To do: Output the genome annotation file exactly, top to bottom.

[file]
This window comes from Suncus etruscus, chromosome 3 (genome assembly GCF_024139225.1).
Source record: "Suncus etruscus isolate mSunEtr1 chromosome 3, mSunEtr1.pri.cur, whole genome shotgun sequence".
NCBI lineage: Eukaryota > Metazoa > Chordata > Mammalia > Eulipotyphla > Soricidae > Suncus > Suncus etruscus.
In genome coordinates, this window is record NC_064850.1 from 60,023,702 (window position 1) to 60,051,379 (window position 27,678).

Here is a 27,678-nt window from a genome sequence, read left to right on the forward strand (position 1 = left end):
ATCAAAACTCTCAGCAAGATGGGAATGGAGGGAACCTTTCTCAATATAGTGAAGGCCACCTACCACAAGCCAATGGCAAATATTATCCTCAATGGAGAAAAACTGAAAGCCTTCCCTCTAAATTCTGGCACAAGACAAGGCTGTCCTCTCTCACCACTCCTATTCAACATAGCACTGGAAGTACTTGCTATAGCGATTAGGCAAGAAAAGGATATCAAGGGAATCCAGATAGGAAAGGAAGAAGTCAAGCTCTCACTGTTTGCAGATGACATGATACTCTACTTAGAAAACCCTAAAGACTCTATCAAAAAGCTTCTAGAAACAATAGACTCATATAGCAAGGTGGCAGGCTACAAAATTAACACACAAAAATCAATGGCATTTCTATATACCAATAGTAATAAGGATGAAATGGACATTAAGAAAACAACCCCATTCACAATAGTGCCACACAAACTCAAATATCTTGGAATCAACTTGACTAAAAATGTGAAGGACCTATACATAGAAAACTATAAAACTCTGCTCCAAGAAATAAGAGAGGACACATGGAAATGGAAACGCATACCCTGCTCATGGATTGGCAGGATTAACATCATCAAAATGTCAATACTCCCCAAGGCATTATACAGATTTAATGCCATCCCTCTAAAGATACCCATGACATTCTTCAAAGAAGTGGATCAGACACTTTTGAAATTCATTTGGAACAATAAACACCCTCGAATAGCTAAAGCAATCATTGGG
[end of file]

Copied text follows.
This window comes from Suncus etruscus, chromosome 3 (genome assembly GCF_024139225.1).
Source record: "Suncus etruscus isolate mSunEtr1 chromosome 3, mSunEtr1.pri.cur, whole genome shotgun sequence".
NCBI lineage: Eukaryota > Metazoa > Chordata > Mammalia > Eulipotyphla > Soricidae > Suncus > Suncus etruscus.
In genome coordinates, this window is record NC_064850.1 from 60,023,702 (window position 1) to 60,051,379 (window position 27,678).

Here is a 27,678-nt window from a genome sequence, read left to right on the forward strand (position 1 = left end):
ATCAAAACTCTCAGCAAGATGGGAATGGAGGGAACCTTTCTCAATATAGTGAAGGCCACCTACCACAAGCCAATGGCAAATATTATCCTCAATGGAGAAAAACTGAAAGCCTTCCCTCTAAATTCTGGCACAAGACAAGGCTGTCCTCTCTCACCACTCCTATTCAACATAGCACTGGAAGTACTTGCTATAGCGATTAGGCAAGAAAAGGATATCAAGGGAATCCAGATAGGAAAGGAAGAAGTCAAGCTCTCACTGTTTGCAGATGACATGATACTCTACTTAGAAAACCCTAAAGACTCTATCAAAAAGCTTCTAGAAACAATAGACTCATATAGCAAGGTGGCAGGCTACAAAATTAACACACAAAAATCAATGGCATTTCTATATACCAATAGTAATAAGGATGAAATGGACATTAAGAAAACAACCCCATTCACAATAGTGCCACACAAACTCAAATATCTTGGAATCAACTTGACTAAAAATGTGAAGGACCTATACATAGAAAACTATAAAACTCTGCTCCAAGAAATAAGAGAGGACACATGGAAATGGAAACGCATACCCTGCTCATGGATTGGCAGGATTAACATCATCAAAATGTCAATACTCCCCAAGGCATTATACAGATTTAATGCCATCCCTCTAAAGATACCCATGACATTCTTCAAAGAAGTGGATCAGACACTTTTGAAATTCATTTGGAACAATAAACACCCTCGAATAGCTAAAGCAATCATTGGG